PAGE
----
By STEPHANIE PRICE
A reader recently commented about this column: It is depressing, she wrote. When I read her critique, I was mildly surprised. I aim for thought-provoking, sometimes amusing, maybe even a little raw and real. I like informative, personable, relevant.
But depressing? Am I depressing? Now that is a bummer.
Today, though, I think that reader’s comments have merit. You see, I am a little bit blue, and I decided to write about it.
It’s not that I think readers should be interested in my emotional life; it’s that I’m pretty sure I’m not alone in my transient bluesiness. You might have it too, and we might explore it together.
“Transient bluesiness” — here’s how I’d define it: You wake up and just feel “down.” Circumstances might be a little troublesome, as in there is something challenging going on, but your bluesiness is not, necessarily, related to circumstances.
You’re just blue. It’s a sad sort of feeling.
The feeling is not quite enough to make you want to crawl back in bed for the day, but it is enough you have to force yourself to get up and do what’s next. I recognize I have this transient bluesiness when I’m not excited about things that usually motivate me.
LIKELY SOMEONE WOULD, rightly, lambaste me if I did not tell you that was no official diagnosis and that if you have symptoms of clinical depression, you should see a health professional. So see a health professional; get an assessment; see what treatment options are available to you. Resources from online assessment tools to nurse practitioners to psychiatrists to support groups to books to medication are, today, vast and accessible in the U.S.
In my case, I am pretty sure I do not qualify as “clinically depressed” but, instead, have this “transient bluesiness” as I have described it. “Transient” means it comes and goes. I rarely have it for more than a day — if that — and it impacts my daily living very little.
Here’s what I chalk it up to:
One, hormones. For me, hormones are the greatest mystery of the human body. Their interplay, their effects, their seeming instability — ack, it makes them maddening. Hormones are involved in everything from digesting food to having babies to emotional responses while watching your children play. They’re constantly working to get and remain “stable” in your body, and nearly anything — lack of sleep, a poorly timed meal, a worrisome event, nursing a baby — can send them buzzing all over. I’m perimenopausal and nursing a toddler, among other things. Go figure.
My second I-chalk-my-bluesiness-up-to is just life in general. Humans are strugglers. We’re born dying, if you want to think of it that way. Truth is, life is hard.
So, even without all the self-imposed pressures we have — to make money, say, or keep a house nice or raise smart, beautiful children — we have the basic pressures of eating, sleeping and staying warm. Pressure just to survive.
And it’s not a kind world, not really. Things are broken and ailing. People — me included — are selfish and hurtful. While I’m not so sure about the Theory of Evolution in its entirety, it is clear we live in a “survival of the fittest” world, and it takes a lot to stay fittest.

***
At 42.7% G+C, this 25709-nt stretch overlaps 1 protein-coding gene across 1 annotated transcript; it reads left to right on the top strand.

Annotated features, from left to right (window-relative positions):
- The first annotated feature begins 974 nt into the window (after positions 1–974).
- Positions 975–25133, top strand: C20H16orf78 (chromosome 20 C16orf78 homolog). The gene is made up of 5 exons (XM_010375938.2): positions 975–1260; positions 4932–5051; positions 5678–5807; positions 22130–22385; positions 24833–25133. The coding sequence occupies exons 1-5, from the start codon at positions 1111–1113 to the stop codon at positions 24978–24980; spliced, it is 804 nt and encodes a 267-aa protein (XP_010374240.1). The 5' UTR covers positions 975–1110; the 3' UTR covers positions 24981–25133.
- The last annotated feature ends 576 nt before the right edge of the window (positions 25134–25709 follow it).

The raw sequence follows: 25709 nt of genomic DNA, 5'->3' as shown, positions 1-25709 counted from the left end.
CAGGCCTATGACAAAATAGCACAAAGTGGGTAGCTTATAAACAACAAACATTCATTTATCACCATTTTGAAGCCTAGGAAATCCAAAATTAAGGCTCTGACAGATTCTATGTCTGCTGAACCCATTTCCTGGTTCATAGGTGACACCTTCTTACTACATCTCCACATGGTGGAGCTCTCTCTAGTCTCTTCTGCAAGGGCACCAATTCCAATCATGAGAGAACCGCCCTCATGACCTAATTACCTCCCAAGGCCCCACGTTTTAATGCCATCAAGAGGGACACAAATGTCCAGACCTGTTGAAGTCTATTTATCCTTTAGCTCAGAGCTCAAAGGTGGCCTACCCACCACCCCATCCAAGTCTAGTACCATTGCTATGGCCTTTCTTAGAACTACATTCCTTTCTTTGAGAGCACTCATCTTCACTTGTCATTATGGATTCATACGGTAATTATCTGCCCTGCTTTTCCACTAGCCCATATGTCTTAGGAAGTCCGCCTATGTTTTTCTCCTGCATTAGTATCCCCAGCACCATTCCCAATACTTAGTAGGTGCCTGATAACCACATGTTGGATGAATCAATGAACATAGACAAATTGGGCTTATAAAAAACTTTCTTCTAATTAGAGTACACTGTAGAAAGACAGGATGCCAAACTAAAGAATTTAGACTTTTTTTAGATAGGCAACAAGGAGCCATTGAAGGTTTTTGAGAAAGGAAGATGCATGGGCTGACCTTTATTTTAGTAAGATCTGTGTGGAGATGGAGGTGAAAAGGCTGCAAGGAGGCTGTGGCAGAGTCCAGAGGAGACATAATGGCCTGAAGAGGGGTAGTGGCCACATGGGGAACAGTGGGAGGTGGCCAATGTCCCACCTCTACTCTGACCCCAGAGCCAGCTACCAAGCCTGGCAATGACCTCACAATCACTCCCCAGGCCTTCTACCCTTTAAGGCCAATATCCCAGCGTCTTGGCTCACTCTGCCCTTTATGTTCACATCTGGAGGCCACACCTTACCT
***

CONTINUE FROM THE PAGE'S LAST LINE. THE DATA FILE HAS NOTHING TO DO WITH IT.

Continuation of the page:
A wise man once told me depressed people simply see things as they really are.
Ech. Now I’m understanding that reader’s assessment. Let me move on.
My third chalk-it-up-to is diet. Plenty of good scientists are working to prove it, but I am sure what we eat has far more to do with every single aspect of our health than we realize. Every single aspect, even our emotional health.
Did you know your brain’s main source of energy is glucose — blood sugar? It makes sense, then, that when blood glucose levels are wacky your brain and your emotions feel it. We have an epidemic in the U.S. of what some call “diabesity” and we have a highly depressed nation.
A midwife once told me when a laboring mother gets weepy to get that mother some calories, preferably some kind of quick sugar. Sure enough, a suck through a honey straw helps her feel better nearly instantly. Blood sugar, people. Amazing.
SO, WHAT DO I do about this transient bluesiness? Like I said, if you have symptoms that need professional assessment and treatment, go get a professional opinion.
How I manage these feelings is pretty simple.
One, I admit I feel this way. If nothing else, if you tell someone, that someone is paying a little closer attention to you. Sometimes my husband has just the right words to help me set the course for an otherwise “depressing” day.
Two, I “allow” myself to feel this way. I don’t shy away from euphoria; why, then, would I shy away from bluesiness? I remind myself each is part of the human experience, and even if feelings are unpleasant, there can be satisfaction in experiencing them.
Three, I get out of myself and focus on something else, most likely the needs of my family. I learned this years ago: Selfishness is almost always my problem and never my solution. So, I don’t focus on “me.” I get the focus off of me. When I throw myself into meeting the needs of others, I find my own needs are met far better than I could have met them by taking a “me day,” which is advice you’re likely to get on a magazine cover.
Four, at the same time, I do make sure to take care of basics for myself. I eat well, sleep well and exercise. I sit down when I need to. I turn the phone off or take the day slowly.
I’m already feeling a little better, so I thank you for reading. Hope it wasn’t too depressing.
Goshen News columnist Stephanie Price is a wife, mother, teacher, childbirth educator, midwife’s assistant and nursing student from Elkhart. Contact her at email@example.com, 269-641-7249 or on Facebook at the page “Whole Family Column by Steph Price.”